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The Grand Mufti of Saudi Arabia is the most senior and most influential Muslim religious and legal authority in Saudi Arabia. The holder of the position is appointed by the King. The Grand Mufti is the head of the Permanent Committee for Islamic Research and Issuing Fatwas.



The Grand Mufti is the most senior religious authority in the country. His main role is to give opinions (fatwas) on legal matters and on social affairs.[1] The Saudi court system is heavily influenced by the opinions of the Grand Mufti.[2]


The office was created in 1953 by King Abdul Aziz with the appointment of Muhammad ibn Ibrahim Al ash-Sheikh.[3] Usually, the office of the Grand Mufti has been filled by a member of the Al ash-Sheikh (the descendants of Muhammad ibn Abd al-Wahhab)[4] In fact, there has only ever been one Grand Mufti of Saudi Arabia who was not an Al ash-Sheikh.[5] In 1969, King Faisal abolished the office of Grand Mufti and replaced it with a Ministry of Justice. The position was restored in 1993 with the appointment of Abdul Aziz bin Abdullah bin Baz.[6] The current mufti Abdul-Aziz ibn Abdullah Al Shaykh was appointed in 1999 by King Fahd after the death of Ibn Baz.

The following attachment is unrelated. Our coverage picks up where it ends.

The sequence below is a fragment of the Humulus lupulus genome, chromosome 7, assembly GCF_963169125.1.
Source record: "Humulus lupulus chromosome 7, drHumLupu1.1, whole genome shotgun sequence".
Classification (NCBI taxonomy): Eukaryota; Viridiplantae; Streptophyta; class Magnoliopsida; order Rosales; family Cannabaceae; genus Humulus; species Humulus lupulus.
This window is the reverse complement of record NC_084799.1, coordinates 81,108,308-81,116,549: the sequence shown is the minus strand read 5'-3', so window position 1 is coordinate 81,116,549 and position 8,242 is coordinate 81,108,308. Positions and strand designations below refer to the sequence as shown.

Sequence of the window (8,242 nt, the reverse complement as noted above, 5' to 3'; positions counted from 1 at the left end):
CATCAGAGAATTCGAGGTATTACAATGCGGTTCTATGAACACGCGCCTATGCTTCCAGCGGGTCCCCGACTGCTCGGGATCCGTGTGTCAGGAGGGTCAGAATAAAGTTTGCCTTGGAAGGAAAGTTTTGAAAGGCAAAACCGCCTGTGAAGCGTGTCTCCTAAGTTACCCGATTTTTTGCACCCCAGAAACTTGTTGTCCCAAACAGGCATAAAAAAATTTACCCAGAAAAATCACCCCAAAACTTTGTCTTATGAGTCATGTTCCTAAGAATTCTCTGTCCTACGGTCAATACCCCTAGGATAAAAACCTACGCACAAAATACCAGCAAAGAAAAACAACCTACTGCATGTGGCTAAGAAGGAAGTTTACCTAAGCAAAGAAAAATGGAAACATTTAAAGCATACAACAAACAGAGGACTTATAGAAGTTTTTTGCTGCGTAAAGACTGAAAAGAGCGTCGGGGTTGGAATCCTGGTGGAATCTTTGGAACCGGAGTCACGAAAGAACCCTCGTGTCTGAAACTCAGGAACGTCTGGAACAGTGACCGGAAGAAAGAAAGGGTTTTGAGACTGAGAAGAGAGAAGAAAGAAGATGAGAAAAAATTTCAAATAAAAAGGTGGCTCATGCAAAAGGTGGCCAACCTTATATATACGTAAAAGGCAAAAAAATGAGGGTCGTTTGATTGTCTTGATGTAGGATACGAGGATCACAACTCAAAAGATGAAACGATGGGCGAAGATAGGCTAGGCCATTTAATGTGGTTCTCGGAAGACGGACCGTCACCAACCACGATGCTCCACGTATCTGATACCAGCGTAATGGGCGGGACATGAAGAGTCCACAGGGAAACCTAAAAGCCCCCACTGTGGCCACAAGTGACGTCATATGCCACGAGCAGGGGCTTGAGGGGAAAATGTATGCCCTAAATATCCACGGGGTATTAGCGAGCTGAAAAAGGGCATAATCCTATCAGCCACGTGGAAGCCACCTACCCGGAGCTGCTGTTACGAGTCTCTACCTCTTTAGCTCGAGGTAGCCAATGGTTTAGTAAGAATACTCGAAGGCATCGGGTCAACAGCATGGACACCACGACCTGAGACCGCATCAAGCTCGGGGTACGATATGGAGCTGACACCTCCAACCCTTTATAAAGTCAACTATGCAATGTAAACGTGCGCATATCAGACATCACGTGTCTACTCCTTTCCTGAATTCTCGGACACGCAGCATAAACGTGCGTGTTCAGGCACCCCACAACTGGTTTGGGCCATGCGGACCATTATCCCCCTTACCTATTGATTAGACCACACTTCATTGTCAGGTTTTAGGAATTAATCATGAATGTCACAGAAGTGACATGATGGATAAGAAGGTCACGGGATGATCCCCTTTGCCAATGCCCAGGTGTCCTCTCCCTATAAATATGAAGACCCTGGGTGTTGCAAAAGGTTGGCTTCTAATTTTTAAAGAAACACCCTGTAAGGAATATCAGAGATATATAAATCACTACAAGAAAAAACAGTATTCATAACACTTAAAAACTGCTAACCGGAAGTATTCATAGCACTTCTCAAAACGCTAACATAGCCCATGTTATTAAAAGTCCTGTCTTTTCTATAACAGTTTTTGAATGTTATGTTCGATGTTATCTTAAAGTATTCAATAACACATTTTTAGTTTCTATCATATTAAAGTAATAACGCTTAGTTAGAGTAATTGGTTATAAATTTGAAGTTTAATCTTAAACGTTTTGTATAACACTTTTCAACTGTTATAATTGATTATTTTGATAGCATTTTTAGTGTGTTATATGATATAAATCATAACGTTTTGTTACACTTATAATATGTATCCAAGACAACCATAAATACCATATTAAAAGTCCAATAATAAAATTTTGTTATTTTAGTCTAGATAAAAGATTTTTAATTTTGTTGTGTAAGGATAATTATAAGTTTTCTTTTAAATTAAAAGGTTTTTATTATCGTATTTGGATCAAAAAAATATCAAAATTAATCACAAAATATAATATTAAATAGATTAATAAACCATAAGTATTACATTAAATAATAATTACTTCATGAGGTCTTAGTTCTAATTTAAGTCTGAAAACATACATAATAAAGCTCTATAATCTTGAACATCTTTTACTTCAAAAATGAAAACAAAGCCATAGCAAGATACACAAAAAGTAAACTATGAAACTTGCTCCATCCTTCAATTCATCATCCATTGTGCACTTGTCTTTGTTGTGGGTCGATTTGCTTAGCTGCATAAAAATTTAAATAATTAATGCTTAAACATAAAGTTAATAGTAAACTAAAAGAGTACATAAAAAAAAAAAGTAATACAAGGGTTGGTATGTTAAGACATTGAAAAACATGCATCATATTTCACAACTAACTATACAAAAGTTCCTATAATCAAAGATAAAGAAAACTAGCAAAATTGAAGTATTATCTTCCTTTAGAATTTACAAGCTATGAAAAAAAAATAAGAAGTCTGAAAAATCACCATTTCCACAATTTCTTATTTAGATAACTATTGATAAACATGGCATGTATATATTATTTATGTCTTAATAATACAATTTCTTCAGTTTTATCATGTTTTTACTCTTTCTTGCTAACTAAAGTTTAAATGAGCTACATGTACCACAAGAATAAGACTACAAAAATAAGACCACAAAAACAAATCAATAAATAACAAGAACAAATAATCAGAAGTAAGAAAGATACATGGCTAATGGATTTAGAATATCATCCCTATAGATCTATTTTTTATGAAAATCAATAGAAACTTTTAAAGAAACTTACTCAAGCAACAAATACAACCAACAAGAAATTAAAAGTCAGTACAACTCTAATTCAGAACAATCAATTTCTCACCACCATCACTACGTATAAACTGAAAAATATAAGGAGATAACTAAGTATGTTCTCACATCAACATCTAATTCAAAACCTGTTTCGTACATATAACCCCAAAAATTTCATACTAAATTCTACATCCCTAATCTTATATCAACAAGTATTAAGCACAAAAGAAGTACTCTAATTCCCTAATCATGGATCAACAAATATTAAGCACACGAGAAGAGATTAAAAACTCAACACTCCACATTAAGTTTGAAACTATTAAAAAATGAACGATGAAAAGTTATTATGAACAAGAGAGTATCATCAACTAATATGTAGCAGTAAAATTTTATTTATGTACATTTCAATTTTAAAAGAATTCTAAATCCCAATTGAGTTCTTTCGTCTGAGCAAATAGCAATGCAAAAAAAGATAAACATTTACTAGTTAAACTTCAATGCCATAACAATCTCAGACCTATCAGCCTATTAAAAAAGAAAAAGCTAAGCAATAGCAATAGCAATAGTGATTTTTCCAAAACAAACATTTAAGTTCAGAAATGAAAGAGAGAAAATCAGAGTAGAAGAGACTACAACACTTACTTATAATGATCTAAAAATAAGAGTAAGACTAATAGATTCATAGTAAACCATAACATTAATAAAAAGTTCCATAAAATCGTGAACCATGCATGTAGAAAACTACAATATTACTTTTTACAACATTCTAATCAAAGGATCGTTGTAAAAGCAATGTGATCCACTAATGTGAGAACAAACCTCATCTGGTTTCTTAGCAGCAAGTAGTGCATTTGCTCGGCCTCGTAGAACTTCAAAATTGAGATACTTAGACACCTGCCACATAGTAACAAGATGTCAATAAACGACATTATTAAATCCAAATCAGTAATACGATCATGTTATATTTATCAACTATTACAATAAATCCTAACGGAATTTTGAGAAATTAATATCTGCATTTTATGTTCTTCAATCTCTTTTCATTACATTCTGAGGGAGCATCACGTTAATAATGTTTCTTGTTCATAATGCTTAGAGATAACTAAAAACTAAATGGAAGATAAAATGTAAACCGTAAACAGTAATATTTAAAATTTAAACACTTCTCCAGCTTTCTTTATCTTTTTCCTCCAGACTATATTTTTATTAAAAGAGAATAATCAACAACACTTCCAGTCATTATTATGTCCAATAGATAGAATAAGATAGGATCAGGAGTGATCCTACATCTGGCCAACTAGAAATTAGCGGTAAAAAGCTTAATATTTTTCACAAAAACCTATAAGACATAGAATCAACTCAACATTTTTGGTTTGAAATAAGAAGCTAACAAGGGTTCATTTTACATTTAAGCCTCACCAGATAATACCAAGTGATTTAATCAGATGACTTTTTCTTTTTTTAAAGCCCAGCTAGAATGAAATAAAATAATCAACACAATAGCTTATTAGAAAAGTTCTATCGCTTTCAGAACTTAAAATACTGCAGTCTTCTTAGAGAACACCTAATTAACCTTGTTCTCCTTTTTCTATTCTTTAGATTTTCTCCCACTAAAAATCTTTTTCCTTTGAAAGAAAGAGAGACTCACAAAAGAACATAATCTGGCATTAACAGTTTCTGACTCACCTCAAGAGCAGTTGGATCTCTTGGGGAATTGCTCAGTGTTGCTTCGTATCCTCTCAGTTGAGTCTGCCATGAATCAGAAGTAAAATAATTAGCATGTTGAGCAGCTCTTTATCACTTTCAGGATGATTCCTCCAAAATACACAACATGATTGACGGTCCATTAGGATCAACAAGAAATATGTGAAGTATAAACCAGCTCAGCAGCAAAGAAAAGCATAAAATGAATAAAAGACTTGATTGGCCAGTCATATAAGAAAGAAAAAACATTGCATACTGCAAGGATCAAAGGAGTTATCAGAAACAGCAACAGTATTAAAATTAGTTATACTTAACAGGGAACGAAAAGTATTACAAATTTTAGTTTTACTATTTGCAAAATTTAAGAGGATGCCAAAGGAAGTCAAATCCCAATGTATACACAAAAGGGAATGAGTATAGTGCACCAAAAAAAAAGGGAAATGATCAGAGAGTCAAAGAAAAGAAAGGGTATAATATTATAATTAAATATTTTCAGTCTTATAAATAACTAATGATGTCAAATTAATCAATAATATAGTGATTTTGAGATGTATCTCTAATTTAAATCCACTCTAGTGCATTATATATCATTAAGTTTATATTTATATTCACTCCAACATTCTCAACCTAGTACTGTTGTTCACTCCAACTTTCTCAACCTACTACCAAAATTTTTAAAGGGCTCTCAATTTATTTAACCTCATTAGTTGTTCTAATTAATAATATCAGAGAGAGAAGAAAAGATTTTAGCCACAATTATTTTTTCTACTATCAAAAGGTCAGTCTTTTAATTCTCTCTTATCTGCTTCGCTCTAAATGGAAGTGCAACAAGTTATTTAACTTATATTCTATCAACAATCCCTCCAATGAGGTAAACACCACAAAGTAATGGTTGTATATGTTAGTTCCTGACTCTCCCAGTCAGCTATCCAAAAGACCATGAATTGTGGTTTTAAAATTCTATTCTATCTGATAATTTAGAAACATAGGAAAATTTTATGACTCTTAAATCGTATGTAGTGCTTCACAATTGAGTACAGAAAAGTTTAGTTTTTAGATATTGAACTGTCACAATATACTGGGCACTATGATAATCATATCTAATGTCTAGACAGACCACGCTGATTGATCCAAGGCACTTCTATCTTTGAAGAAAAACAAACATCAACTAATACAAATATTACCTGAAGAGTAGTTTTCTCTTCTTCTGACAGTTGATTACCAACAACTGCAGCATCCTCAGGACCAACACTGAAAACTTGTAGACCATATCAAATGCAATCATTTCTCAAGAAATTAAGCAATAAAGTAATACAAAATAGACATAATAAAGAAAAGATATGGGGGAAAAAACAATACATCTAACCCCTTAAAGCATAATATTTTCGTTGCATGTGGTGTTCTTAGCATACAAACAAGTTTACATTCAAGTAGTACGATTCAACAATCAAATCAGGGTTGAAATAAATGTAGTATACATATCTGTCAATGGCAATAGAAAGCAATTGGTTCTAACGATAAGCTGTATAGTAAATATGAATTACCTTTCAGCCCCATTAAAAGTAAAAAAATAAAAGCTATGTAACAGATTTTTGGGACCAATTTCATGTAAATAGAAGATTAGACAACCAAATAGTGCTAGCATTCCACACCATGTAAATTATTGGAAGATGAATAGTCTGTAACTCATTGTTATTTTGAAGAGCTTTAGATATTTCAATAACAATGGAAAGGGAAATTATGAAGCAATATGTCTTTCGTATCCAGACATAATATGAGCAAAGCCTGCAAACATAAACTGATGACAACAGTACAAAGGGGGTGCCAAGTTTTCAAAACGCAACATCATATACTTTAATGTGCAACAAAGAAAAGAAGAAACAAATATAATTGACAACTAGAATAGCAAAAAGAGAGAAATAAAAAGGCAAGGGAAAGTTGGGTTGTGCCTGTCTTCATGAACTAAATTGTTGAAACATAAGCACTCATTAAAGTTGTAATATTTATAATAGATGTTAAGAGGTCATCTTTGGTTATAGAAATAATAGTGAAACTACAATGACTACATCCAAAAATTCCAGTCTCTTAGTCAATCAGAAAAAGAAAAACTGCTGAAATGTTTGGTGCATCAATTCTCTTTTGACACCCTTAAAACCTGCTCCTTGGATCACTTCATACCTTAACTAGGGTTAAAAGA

List of incumbentsEdit

See alsoEdit


  1. ^ Baamir, Abdulrahman Yahya (2010). Shari'a Law in Commercial and Banking Arbitration. p. 28. ISBN 9781409403777.
  2. ^ Baamir, Abdulrahman Yahya (2010). Shari'a Law in Commercial and Banking Arbitration. p. 29. ISBN 9781409403777.
  3. ^ Hatina, Meir (2008). Guardians of faith in modern times: ʻulamaʼ in the Middle East. p. 221. ISBN 978-90-04-16953-1.
  4. ^ Federal Research Division (2004). Saudi Arabia A Country Study. pp. 232–233. ISBN 978-1-4191-4621-3.
  5. ^ AbuKhalil, Asʻad (2004). The battle for Saudi Arabia: royalty, fundamentalism, and global power. p. 66. ISBN 978-1-58322-610-0.
  6. ^ Watson, Mark (2008). Prophets and princes: Saudi Arabia from Muhammad to the present. p. 328. ISBN 978-0-470-18257-4.